People should definitely think of the consequences they are going to face, example are they are posting something unethical? Being unethical would also mean to hurt someone or destroy his or her reputation. By posting my everyday life would thus means that I’m sharing what’s happening in my life with my viewers. For example, I would post pictures on Instagram showing how my pet and nephews clique so well together. I personally think it’s how you want to portray yourself to others. All in all, I believe no one would want to ruin his or her own reputation.


  4. Hey Siew Woon,

    I enjoyed reading your blog post that is filled with so many interesting images! People who have multiple identities are “fake” and trying to be someone they want to be without being found out. Thats exactly how I feel!

    I may be someone who loves to party but when it comes to work, I am serious about it and have productive work. However, let’s be honest that employers have a higher chance of hiring you if they have a good first impression of you. If they happened to look at my social medias and all they see is someone who loves to party all day, I’m sure he would be thinking twice whether to hire me or not. This is where having multiple identities benefit me.

    I personally also prefer to have only one online identity as I want to be the same person offline and online.


    • Hi Pearlyn,

      Thanks for taking time in reading and commenting on my blog post. Really glad I’ve someone on my side that prefers having a single identity too. I think it’s really down to whom you want to portray behind the screen. I strongly agree with you saying that no employers would want to hire someone who party all day and all night. But let’s put the partying aside. An employer may also get a good first impression by looking at the private account of his or her potential employee. Afterall, an employer would want to get a well-rounded info about someone who they are going to be working with.


  5. hi Siew Woon, what a great post
    i definitely agree with you that we can survive with one identity and you give me more reason to integrate my identity. I also don’t want to be hired and working closely with thus that can’t accept me for who i am.
    On your second paragraph, you got mention the relation between our identity and marketers. Do you think it is easier for marketers to cater our needs better when we have separate identity or one integrate identity ?


    • Hi Silviana,

      Nice seeing you, thank you for taking time to read and comment on my blog post. I really appreciate you agreeing on having single identity.

      In my opinion, having an integrated identity would create ease for marketers to get the necessary information. However, having a separate identity can create different viewpoints for marketers to research on. So back to speaking about which is easier for marketers to cater our need, it would definitely goes to having an integrate identity!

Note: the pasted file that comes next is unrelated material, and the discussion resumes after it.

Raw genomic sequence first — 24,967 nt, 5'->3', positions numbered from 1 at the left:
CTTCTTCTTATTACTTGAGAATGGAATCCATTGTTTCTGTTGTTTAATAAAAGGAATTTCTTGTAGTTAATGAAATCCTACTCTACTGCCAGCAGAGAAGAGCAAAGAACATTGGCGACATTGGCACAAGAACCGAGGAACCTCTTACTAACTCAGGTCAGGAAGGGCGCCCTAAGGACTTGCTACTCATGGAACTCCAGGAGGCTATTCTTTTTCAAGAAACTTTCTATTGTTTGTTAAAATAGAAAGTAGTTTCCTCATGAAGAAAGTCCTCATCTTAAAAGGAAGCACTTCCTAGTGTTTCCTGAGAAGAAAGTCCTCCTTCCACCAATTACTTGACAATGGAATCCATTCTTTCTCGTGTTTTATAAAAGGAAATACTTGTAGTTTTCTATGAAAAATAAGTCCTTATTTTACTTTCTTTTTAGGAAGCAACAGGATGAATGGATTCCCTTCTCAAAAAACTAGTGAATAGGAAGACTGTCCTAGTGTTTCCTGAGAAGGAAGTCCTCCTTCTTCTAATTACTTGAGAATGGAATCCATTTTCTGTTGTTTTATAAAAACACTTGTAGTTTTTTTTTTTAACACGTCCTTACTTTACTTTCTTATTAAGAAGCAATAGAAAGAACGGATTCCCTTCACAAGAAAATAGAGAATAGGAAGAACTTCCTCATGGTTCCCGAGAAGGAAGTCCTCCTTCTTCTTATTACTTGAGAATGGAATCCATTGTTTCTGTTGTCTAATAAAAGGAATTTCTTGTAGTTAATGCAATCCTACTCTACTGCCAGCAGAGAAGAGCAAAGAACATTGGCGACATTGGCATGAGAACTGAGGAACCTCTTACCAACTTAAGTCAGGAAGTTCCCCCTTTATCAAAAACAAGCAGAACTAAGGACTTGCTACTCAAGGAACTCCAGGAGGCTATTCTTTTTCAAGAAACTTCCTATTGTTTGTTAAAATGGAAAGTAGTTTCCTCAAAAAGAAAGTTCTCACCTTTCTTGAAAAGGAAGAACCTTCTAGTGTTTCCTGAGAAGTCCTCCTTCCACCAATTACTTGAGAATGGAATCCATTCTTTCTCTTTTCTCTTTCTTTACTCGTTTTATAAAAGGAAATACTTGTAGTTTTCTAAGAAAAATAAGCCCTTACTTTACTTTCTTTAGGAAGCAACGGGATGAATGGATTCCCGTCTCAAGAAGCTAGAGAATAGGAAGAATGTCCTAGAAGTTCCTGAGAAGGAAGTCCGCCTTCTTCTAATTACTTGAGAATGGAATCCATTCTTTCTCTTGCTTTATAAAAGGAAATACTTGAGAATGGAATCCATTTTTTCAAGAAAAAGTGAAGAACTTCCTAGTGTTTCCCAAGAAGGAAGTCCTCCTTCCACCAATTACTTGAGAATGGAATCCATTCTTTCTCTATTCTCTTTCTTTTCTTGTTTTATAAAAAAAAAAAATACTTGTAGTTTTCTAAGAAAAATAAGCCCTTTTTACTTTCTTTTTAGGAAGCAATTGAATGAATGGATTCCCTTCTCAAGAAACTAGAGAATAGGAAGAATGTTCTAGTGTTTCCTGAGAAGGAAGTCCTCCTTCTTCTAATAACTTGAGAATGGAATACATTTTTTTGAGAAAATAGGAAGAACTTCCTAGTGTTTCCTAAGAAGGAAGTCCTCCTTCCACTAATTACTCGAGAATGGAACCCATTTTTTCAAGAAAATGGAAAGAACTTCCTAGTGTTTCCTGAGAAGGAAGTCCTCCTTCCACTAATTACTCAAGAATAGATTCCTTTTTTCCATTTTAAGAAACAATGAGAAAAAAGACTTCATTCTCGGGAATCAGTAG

Liked by 1 person

  6. Hi Siew Woon!

    What a unique perspective. While majority of us are supporting having multiple online identities, you have explained clearly the down side of having multiple online identities.

    I would agree that many of us like to think that having multiple identities helps create professionalism, we don’t present ourselves in our truest form and only choose to show people what they like to see. Like perhaps on our Linked-in profile, we show all our qualifications, achievements and relevant experience and nothing else.

    However there are consequences of having a single online identity such as a qualified person applying for a job with an embarrassing photo of themselves on their personal Facebook, I’m sure the employer would think twice before hiring them.

    I understand your view and do agree with them, perhaps good management of what they put online will help minimize that and still portrays person’s true self? ☺

    Word Count: 150



  7. Hello Siew Woon I will like to say that the last sentence of your blogpost did struck me a little.

    “Don’t take it the negative way, but what I’ve felt was that having multiple identities are for people who are afraid to speak openly and just be real”.

    I was reminded of my friend whom studies abroad in the United Kingdom as written in my blogpost. She has multiple identity that is -two Instagram accounts, but yet she is someone I still consider genuine. It isn’t that she is afraid to show the world how she feels but she is just being cautious to what and who she wants to share her personal stuff with.

    Her stuff are real, but she chooses who to be real to.

    We all know that in today’s world, things online can be fabricated, people do things to gain your attention and your sympathy. Even advertisements have their own ulterior motive. Therefore, this brings me to conclude that having a multiple identity does not mean the person is unreal and fake but it is whom she chooses to be real to.

    Lastly, would you lean on my side agreeing that my friend is real too?


    • Hi Calanthea,

      Thank you for taking time to read and comment on my blog post.
      Yes, I’m sure that your friend is real too. However, something that I didn’t understand was why would she create extra trouble in managing two Instagram accounts? Can’t the both Instagram accounts be merge into one? Or are there things in the public Instagram account that she owns that are not nice to be shared with others? This creates suspicion.

      All in all, I think it’s the things you want to share online that really matters, but just be aware that people you might not know have the chance to see what you have published on these social medias too. Furthermore, we can’t promise that our private account can’t be exposed by people whom we already knew about from our public account. It’s really easy to know how many social medias one owns by simply taking a little extra effort.